By definition, reinsurance is insurance for insurance companies. It's a bit of a tongue-twister. But it’s a valuable product that just about every insurance company buys regularly.
You may be wondering, “Insurance companies sell insurance; why would they buy insurance?”
This article will clear that up for you. We’ll look at what reinsurance is, why insurance companies buy it, how it works, the different types of reinsurance, and more. Read on for a peek at another way insurance companies turn a tidy profit.
Insurance companies buy reinsurance to lower their financial risk, much like you buy all types of insurance to lower yours.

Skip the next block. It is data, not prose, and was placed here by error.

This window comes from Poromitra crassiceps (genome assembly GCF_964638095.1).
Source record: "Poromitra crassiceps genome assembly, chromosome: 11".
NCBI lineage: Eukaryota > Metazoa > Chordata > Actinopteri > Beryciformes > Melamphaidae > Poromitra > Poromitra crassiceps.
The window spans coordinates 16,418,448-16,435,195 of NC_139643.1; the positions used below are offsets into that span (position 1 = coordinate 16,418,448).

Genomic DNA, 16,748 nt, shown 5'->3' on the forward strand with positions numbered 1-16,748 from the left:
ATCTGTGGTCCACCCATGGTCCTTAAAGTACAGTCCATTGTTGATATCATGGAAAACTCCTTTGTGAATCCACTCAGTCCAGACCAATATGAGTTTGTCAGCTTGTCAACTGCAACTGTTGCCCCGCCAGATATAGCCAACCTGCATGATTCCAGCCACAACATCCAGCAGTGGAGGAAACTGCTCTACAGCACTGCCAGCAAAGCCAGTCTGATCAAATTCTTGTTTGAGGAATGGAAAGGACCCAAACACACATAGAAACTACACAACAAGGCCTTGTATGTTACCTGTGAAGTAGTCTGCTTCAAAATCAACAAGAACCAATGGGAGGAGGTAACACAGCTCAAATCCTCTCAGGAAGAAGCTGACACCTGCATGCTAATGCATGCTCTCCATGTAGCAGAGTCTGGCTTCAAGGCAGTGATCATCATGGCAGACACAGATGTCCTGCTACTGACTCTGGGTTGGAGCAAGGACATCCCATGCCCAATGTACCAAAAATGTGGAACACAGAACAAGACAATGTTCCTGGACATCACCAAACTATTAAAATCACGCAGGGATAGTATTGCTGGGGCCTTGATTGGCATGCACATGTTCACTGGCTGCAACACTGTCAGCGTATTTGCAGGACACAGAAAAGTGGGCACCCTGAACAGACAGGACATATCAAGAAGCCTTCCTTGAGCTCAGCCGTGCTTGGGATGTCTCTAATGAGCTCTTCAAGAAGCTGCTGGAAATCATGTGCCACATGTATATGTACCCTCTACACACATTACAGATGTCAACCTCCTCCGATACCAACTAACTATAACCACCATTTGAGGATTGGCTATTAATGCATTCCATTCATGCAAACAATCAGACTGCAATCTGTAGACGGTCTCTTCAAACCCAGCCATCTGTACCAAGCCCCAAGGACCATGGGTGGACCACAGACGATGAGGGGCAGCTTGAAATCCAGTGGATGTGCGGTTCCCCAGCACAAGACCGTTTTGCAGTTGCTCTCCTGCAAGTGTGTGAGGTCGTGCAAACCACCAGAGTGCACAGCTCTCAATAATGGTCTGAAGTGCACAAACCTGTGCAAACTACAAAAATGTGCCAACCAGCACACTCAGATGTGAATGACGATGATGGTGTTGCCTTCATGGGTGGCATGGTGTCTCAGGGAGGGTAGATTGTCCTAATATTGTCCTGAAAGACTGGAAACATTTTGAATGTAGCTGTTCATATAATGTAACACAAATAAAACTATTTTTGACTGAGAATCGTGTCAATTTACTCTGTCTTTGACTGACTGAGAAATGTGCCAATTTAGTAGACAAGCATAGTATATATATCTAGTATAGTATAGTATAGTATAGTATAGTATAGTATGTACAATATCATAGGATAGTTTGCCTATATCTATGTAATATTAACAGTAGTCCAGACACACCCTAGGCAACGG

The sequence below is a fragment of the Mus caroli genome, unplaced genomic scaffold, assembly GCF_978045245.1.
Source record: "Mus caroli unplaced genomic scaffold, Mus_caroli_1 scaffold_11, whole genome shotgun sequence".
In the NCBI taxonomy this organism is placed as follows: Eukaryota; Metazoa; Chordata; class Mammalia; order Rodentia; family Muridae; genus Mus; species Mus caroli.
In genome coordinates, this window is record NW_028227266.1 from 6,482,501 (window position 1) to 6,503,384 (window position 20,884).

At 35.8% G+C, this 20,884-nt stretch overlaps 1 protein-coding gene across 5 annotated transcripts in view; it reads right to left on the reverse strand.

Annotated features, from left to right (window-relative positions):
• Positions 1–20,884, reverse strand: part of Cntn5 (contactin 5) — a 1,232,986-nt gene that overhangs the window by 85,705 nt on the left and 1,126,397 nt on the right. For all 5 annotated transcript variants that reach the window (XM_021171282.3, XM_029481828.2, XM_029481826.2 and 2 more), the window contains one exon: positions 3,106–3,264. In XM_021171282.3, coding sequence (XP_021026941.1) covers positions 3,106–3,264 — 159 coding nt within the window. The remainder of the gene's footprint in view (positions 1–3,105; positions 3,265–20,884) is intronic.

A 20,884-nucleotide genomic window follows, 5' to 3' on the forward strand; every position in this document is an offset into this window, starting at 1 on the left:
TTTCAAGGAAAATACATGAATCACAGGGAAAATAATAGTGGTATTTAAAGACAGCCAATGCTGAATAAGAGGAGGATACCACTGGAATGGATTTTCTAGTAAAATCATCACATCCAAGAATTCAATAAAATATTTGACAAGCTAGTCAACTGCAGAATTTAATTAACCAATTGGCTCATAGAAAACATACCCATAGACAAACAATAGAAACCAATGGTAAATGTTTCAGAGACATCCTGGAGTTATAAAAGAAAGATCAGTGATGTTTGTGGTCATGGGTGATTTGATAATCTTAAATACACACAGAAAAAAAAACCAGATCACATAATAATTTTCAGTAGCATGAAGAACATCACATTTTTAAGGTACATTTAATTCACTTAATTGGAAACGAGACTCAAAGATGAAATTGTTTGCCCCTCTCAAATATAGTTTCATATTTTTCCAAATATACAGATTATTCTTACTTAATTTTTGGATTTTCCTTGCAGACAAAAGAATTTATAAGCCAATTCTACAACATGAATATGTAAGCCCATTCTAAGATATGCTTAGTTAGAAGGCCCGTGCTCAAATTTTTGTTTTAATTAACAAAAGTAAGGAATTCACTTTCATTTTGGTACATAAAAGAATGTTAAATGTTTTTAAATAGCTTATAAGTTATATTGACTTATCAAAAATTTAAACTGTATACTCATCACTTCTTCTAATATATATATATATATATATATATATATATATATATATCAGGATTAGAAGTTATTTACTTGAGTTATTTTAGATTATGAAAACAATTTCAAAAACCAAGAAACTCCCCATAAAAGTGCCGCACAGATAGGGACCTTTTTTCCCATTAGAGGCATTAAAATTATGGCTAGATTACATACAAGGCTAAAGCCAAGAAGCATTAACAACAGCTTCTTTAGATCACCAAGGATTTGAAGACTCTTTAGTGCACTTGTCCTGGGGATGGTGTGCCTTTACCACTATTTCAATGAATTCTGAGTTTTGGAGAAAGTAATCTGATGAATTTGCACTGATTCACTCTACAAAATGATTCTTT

We all know that an accident, disability, or death can occur at any time and cause financial hardship for our families. It’s a risk everyone is exposed to every day, and it’s why we buy automobile insurance, long term disability insurance, and life insurance. We share our risks with insurance companies.
The same holds true for insurance companies of all kinds: property and casualty insurers, disability insurance carriers, and life and health insurance companies. They can only assume so much financial risk without being in danger of becoming insolvent.
For example, when Hurricane Andrew struck the coast of Florida in 1992 and moved across the state, it caused over $15 billion in damage. Because of this, eight property insurance companies that had sold homeowner’s insurance in that area went under — they were unable to pay all of the claims filed because of the disaster:
- Florida Fire
- Great Republic
- Ocean Casualty
- Nova Southern
- Insurance Company of Florida
These were generally small insurers (at least two companies were family-owned).